Bluegrass music has been around long enough – 74 years by general consensus – that there is room for artists and touring acts to dig into its rich heritage for retrospective looks and sounds. A number of bands have been quite successful of late by featuring music in tribute to, or drawing heavily from earlier periods of bluegrass history, delighting newer fans who may not be familiar with the older style.
Most of these efforts have been focused on the era of the 1950s and ’60, but we have a new single this week that reaches back even further, before bluegrass had even been defined as a style.
Jacob Underwood is the talented young banjo player with Bluegrass Express, where he plays alongside both his dad and his grandfather. They have imbued in Jacob a deep love for the music of an earlier time, and he has a new album coming this summer, As Time Goes By, which has as its theme creating bluegrass treatments of pop and jazz songs from the 1930s through the 1950s.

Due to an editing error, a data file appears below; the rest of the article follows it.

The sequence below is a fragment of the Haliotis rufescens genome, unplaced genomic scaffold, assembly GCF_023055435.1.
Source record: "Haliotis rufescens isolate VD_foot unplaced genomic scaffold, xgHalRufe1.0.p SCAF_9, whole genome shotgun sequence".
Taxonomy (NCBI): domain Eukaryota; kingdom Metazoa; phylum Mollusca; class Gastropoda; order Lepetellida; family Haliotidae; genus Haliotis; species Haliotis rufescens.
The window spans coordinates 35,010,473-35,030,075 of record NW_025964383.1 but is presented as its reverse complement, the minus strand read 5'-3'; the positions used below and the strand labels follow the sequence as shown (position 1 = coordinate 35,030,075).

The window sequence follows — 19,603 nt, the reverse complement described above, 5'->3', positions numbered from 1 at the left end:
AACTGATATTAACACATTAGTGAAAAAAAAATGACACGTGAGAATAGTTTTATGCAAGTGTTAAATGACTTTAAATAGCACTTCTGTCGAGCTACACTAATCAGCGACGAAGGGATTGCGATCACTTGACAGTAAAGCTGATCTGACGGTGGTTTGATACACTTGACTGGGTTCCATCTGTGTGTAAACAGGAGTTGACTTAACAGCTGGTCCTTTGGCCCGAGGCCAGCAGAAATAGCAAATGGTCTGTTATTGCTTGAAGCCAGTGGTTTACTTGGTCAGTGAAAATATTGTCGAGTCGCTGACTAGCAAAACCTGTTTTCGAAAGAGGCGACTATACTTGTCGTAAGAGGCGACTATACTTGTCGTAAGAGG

Underwood sings these vintage classics with authority and a clear understanding of the style, and plays all the instruments as well. He has obviously taken great care in putting these arrangements together, and it shows in the results.
Plum River Records has released a single in advance of the full record, Once In A While, which was a major hit for the Tommy Dorsey Orchestra in 1937. Written by Michael Edwards and Bud Green, it stayed at #1 for seven weeks that year, and subsequent recordings of the song have also done well over the next 3 decades.
To assist in achieving that ’30s vocal sound, Jacob has brought in Anniken Ottersen Lindbak and Rebekka Fjellstad Fredsrud, of Norway’s singing Attitunes, for backing vocals. The combination of the banjo and fiddle with the lush harmony of the chord structure makes for a very appealing sound.
Once In A While is available now to radio broadcasters via AirPlay Direct.
Underwood has been working on this album for some time, and it will be great to finally have the complete project later this year.